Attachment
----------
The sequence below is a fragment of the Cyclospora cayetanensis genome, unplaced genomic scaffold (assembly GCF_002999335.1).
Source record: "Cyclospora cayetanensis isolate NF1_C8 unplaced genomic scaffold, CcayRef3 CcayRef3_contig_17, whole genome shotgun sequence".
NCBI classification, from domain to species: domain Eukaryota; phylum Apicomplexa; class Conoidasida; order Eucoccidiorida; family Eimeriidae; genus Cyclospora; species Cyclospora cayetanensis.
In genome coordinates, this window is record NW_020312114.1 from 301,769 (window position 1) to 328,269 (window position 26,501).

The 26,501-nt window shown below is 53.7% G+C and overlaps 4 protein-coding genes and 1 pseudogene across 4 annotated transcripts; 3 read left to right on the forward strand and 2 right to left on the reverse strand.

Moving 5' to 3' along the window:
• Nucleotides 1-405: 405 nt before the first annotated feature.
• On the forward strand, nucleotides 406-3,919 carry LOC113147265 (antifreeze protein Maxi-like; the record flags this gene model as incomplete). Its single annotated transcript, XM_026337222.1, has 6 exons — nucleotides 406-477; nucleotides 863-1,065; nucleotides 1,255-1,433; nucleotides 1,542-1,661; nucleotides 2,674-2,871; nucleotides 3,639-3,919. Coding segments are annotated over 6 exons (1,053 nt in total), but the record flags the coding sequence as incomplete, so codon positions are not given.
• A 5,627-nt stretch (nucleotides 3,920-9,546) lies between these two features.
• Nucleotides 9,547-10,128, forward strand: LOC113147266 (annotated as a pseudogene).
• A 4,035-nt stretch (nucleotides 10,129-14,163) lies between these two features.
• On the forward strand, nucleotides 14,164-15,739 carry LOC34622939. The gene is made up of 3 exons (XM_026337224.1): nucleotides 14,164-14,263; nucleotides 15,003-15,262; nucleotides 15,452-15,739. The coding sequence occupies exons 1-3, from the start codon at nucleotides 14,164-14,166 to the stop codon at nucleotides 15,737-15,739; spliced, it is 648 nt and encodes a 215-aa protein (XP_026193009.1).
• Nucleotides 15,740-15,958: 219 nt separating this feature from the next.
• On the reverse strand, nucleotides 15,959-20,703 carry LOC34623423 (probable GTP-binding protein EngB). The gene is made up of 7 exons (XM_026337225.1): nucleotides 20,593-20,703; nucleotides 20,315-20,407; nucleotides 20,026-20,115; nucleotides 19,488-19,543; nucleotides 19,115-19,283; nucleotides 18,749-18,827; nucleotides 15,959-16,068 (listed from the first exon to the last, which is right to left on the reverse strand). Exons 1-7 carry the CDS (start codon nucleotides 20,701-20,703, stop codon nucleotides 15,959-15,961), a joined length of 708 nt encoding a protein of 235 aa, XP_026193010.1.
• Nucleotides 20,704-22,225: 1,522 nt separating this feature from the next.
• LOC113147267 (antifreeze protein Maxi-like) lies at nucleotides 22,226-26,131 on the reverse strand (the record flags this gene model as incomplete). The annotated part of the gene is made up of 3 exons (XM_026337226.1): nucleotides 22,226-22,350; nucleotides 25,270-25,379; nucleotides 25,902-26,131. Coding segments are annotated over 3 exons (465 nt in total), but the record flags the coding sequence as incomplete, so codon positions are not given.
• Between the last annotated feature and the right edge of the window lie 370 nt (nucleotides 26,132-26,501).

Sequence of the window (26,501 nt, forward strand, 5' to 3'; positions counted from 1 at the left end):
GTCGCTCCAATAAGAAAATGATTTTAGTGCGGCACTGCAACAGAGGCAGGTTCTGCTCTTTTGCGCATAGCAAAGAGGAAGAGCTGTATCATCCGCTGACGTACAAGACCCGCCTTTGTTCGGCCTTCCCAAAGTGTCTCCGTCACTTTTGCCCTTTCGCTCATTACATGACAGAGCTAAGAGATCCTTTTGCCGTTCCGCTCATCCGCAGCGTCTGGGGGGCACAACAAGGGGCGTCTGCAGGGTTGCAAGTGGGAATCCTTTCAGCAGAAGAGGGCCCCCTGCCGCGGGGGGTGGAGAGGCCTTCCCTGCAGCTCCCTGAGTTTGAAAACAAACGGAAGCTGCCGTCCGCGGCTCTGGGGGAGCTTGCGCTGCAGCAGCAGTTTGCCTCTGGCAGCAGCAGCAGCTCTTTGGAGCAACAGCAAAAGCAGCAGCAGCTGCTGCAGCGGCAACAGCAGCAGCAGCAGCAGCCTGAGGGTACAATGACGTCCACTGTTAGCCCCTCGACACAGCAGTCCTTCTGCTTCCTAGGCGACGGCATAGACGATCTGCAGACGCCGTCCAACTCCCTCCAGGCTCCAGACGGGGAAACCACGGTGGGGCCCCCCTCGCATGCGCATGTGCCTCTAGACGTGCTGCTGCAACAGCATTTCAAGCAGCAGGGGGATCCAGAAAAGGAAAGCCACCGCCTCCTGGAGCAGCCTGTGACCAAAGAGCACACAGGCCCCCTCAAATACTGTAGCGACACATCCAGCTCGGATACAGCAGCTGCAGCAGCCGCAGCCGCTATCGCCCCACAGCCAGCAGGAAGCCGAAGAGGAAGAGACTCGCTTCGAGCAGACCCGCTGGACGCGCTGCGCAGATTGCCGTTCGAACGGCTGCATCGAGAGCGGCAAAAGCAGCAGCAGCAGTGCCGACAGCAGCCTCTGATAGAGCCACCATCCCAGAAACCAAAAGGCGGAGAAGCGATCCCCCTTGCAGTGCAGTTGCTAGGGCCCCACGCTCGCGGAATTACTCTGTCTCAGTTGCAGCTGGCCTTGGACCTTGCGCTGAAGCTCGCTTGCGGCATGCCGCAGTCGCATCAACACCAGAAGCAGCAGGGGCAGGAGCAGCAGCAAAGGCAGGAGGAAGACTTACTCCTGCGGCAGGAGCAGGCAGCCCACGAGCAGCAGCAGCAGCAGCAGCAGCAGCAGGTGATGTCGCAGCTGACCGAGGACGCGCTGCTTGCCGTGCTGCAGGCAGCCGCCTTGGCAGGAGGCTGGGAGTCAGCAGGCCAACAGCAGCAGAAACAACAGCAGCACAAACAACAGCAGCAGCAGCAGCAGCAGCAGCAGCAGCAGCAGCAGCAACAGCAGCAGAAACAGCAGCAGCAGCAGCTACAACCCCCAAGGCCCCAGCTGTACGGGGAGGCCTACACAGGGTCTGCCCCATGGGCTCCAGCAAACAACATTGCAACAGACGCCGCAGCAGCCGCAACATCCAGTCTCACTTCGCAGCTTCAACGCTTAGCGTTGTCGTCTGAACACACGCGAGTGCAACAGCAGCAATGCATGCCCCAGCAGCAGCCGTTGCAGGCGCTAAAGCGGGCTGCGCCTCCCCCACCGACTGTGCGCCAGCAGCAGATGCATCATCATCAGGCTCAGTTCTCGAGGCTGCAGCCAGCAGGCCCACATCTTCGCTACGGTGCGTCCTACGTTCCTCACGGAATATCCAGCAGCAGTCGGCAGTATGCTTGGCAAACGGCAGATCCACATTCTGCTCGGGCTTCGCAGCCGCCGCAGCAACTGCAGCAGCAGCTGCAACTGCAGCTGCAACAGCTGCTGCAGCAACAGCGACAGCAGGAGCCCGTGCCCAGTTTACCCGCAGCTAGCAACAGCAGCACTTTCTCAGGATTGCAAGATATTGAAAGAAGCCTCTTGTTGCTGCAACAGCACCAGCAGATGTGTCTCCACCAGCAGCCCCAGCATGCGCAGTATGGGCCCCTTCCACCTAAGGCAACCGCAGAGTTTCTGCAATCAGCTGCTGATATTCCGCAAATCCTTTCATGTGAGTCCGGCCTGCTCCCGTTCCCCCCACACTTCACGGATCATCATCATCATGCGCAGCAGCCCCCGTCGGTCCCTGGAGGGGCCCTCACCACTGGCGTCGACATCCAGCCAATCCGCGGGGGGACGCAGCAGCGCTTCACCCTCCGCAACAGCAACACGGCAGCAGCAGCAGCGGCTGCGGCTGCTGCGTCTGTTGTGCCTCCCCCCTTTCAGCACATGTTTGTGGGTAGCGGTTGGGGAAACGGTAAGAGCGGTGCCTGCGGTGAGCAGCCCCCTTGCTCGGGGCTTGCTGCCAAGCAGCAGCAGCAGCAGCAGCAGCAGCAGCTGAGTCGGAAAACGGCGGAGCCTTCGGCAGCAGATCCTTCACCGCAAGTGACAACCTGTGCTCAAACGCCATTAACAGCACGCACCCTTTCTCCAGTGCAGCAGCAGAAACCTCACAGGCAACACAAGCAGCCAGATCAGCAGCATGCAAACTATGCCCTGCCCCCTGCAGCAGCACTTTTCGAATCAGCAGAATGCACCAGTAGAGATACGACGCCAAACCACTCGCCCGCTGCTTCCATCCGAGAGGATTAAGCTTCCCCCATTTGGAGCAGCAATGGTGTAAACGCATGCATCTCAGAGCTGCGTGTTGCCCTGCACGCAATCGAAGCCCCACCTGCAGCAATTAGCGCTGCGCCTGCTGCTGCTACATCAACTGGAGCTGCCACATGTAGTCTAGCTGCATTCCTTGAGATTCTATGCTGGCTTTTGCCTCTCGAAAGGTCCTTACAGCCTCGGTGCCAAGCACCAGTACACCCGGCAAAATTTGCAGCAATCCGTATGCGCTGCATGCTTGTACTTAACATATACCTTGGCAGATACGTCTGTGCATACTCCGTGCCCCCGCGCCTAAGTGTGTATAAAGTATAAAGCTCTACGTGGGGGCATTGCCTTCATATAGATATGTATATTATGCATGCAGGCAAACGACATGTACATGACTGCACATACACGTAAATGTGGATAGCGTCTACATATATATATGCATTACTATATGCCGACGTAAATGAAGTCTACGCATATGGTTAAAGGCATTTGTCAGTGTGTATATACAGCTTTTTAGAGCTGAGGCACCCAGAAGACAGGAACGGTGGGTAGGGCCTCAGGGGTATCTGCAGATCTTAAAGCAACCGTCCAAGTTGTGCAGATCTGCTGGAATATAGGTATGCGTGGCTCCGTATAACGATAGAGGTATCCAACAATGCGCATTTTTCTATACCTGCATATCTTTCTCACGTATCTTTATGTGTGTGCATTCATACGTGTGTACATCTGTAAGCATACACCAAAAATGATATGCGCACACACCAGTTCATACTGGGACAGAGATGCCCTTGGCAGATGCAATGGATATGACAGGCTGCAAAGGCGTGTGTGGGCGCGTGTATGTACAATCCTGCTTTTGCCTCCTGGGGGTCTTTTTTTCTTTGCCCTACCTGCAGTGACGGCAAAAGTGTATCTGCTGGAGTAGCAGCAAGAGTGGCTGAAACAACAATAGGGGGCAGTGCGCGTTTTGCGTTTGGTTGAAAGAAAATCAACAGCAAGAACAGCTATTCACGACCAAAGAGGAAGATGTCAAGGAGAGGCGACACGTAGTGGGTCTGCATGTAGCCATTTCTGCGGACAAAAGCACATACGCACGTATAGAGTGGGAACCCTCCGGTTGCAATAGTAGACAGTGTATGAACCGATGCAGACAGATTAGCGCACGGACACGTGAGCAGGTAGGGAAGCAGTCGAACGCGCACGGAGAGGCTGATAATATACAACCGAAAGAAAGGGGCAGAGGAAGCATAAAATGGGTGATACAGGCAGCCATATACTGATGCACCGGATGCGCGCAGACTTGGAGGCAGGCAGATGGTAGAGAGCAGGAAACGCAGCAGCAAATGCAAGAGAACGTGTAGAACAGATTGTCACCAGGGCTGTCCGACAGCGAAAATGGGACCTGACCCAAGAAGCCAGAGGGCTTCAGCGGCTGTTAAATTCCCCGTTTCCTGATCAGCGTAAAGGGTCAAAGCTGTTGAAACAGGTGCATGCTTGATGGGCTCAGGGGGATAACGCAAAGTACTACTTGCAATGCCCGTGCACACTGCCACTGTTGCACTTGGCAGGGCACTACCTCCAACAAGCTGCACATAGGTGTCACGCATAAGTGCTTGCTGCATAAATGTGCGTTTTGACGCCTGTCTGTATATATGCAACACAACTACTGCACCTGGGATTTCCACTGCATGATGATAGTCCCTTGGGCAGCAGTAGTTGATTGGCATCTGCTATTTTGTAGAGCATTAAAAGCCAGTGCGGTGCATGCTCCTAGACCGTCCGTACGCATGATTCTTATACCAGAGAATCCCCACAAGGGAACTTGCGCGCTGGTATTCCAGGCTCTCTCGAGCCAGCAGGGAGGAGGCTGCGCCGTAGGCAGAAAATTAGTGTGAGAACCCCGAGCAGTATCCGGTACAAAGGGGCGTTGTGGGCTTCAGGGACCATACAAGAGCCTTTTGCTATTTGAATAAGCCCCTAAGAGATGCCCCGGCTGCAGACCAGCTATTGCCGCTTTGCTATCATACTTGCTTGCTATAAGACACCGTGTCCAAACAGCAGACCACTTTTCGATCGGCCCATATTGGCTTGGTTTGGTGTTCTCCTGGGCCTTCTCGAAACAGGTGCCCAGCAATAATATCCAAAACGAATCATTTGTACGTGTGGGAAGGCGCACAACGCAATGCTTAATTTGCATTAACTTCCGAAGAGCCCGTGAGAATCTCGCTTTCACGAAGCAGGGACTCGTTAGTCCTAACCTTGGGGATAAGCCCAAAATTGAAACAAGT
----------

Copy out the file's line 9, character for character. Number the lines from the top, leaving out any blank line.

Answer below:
• A 5,627-nt stretch (nucleotides 3,920-9,546) lies between these two features.